All of the example sentences that we have considered up to this point have been in what is known as the active voice. However, this ignores a major type of sentence construction that is sometimes used in speaking, but is more frequently met in the written language – this construction is called the passive.
Contrasting the difference between ‘active’ and ‘passive’ voices:
- George Bush started the war.
- The people grow rice in Asia.
- I heated the chemicals to 200 Celsius.
- The war was started by George Bush.
- Rice is grown in Asia.
- The chemicals were heated to 200 Celsius.
The first sentence uses an active verb because we are saying what somebody (or in other cases, something) DID: we want to say what Bush did. In the second sentence, we are interested in what HAPPENED, so a passive verb is used. In the first sentence, Bush is the object; in the second, he is the subject.
In the second active sentence, the focus is on who grows the rice; in the second passive sentence it is on the rice. Who grows it is unimportant.
In the third passive sentence, it is not important to mention who the person who heated the chemicals is and, following the convention of reporting of a scientific experiment, is not stated.
We make the passive with the verb be in the tense that we require, followed by the past participle. Sometimes, in place of the verb be, we use get often with very little change in meaning, but get is usually preferred when the action is unexpected, unwelcome, or happens in the face of adversity. Get also tends to be informal than be. Here are some short examples of passive sentences.
- Rice is grown in China.
- My computer is being repaired at the moment.
- The thief was arrested.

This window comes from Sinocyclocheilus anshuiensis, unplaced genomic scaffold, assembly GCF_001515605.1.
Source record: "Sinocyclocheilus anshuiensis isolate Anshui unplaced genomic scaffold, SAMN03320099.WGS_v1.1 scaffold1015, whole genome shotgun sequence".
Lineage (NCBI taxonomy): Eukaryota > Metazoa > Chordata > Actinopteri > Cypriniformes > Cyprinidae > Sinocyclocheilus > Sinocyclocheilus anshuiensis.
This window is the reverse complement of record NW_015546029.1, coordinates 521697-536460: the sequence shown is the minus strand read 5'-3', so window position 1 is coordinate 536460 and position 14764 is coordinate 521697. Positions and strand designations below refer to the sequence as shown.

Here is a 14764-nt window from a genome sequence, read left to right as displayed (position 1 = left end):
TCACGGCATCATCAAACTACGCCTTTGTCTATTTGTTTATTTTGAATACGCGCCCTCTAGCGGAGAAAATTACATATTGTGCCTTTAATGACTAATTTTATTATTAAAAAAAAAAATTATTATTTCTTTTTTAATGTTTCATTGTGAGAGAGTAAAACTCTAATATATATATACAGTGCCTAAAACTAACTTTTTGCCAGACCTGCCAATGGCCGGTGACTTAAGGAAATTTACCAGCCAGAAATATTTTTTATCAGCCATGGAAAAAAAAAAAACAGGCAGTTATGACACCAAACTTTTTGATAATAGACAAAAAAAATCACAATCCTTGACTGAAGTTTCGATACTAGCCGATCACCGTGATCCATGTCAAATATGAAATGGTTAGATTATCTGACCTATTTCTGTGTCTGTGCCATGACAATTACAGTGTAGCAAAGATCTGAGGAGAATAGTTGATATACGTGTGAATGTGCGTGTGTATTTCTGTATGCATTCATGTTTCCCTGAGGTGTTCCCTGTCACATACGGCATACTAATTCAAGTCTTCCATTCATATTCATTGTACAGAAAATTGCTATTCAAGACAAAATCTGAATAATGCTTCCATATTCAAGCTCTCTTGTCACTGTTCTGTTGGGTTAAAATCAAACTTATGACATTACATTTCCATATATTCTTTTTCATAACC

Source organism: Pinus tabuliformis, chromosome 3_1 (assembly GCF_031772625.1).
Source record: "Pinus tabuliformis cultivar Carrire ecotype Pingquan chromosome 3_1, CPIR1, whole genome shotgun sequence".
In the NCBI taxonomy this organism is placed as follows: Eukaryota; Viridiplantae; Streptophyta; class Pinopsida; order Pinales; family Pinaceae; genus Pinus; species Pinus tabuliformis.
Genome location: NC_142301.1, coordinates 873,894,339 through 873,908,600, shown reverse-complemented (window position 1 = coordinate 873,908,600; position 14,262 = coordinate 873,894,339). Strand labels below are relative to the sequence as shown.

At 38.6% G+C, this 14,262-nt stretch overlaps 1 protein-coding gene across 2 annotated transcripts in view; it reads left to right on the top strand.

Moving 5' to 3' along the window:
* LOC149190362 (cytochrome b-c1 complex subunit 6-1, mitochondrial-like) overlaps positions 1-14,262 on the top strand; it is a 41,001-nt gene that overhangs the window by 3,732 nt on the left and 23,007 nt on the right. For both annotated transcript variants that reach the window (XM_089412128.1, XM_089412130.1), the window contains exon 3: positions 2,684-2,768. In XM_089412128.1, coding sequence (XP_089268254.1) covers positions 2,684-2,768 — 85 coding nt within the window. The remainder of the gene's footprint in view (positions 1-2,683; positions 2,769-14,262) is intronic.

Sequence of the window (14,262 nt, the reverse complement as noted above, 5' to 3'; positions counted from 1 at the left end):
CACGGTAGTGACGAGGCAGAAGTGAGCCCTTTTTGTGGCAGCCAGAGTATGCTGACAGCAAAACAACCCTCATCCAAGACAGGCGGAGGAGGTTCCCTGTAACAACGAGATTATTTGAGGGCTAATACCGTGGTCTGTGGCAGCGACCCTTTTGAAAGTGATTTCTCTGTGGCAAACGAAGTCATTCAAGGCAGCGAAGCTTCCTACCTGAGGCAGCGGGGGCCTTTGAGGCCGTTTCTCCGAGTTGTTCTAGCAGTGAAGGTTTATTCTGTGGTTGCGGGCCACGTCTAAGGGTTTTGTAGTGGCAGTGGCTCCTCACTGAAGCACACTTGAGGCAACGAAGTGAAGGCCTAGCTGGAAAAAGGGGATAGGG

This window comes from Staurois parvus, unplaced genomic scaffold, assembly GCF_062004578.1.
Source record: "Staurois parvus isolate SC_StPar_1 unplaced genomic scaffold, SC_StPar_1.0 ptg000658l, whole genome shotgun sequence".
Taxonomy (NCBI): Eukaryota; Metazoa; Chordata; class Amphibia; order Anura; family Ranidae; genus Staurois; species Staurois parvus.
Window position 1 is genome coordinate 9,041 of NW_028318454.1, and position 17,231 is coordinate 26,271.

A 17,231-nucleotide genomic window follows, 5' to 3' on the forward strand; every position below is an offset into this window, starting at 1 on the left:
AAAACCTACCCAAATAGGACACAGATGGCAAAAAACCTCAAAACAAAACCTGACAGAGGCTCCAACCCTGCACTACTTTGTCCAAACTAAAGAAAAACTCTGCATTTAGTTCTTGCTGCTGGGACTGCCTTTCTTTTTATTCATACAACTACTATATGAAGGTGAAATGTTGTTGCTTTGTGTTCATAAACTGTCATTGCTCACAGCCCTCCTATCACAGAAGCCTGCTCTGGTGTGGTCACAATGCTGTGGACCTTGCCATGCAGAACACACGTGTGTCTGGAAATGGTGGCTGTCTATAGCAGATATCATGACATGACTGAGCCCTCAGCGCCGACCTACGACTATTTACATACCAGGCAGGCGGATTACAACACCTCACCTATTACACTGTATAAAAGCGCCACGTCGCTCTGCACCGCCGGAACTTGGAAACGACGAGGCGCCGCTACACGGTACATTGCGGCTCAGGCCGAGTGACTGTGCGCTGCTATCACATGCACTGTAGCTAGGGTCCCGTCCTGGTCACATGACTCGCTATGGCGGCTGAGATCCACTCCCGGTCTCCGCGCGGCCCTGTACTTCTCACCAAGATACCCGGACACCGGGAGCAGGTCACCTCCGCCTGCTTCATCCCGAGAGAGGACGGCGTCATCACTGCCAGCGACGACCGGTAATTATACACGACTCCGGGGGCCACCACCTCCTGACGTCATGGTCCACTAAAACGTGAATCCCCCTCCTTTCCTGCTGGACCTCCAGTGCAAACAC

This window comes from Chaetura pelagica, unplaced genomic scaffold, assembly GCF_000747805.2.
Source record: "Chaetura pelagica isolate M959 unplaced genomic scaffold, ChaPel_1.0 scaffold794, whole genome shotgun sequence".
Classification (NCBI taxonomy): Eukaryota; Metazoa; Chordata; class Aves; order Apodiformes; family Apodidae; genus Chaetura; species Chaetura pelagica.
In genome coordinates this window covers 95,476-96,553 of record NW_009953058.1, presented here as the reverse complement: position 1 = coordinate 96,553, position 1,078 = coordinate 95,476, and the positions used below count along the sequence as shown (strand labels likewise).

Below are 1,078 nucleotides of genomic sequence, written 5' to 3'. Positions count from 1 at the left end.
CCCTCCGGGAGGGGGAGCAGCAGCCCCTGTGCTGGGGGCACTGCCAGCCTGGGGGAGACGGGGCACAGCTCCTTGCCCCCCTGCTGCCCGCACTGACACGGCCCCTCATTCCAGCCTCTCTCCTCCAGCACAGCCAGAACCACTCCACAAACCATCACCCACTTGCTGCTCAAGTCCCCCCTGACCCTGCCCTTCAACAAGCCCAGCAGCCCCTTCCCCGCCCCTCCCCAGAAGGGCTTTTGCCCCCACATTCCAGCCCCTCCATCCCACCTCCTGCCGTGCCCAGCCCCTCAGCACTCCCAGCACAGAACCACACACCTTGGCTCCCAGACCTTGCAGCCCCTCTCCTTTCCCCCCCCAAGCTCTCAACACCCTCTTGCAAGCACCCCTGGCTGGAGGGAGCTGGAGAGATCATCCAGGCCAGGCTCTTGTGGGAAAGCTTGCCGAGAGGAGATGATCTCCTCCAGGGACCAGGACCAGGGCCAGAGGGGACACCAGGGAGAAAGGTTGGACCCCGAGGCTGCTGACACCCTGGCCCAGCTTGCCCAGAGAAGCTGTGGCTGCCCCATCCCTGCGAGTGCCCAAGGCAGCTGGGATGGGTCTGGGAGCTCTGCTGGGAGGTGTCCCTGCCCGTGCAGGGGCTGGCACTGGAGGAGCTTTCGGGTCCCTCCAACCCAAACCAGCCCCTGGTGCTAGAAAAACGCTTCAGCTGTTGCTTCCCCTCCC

- All mistakes have been rectified.
- Harry might have been involved in an accident.
- Applications must be received before the end of the year.
The main verb usually ends in -ed but, as we saw earlier, some verbs have irregular past participles as in the first sentence. In active sentences the order of the elements of a sentence usually follows the pattern subject – verb – object, like this:
- That man stole my wallet.
- I painted this picture.
In these examples the subject or ‘doer’ of the verb is that man and I respectively, while my wallet and this picture are the objects. The main purpose of the passive is to change the focus of attention of the sentence, so it is often used when the more important information is:
- what happened to the subject – I’ve been robbed!
- who or what carried out the action – Guernica was painted by Picasso.
- how the action was carried out – the concerto was played beautifully.
- when the doer is unknown – this house was built in 1845.
If we want to include the identity of the doer, then it has to move to the end of the sentence preceded by the word by. So, in the second sentence above we obviously need to know the identity of the artist that painted Guernica otherwise the sentence makes no sense. (The active form of this sentence is Picasso painted Guernica.)
If you look back to the first set of numbered sentences above you will notice that the doer is missing in every case and yet the sentences are still logical and complete. The doers are either unknown, unnecessary or can be guessed from the context, so, for example, in sentence number 3 we can automatically add by the police.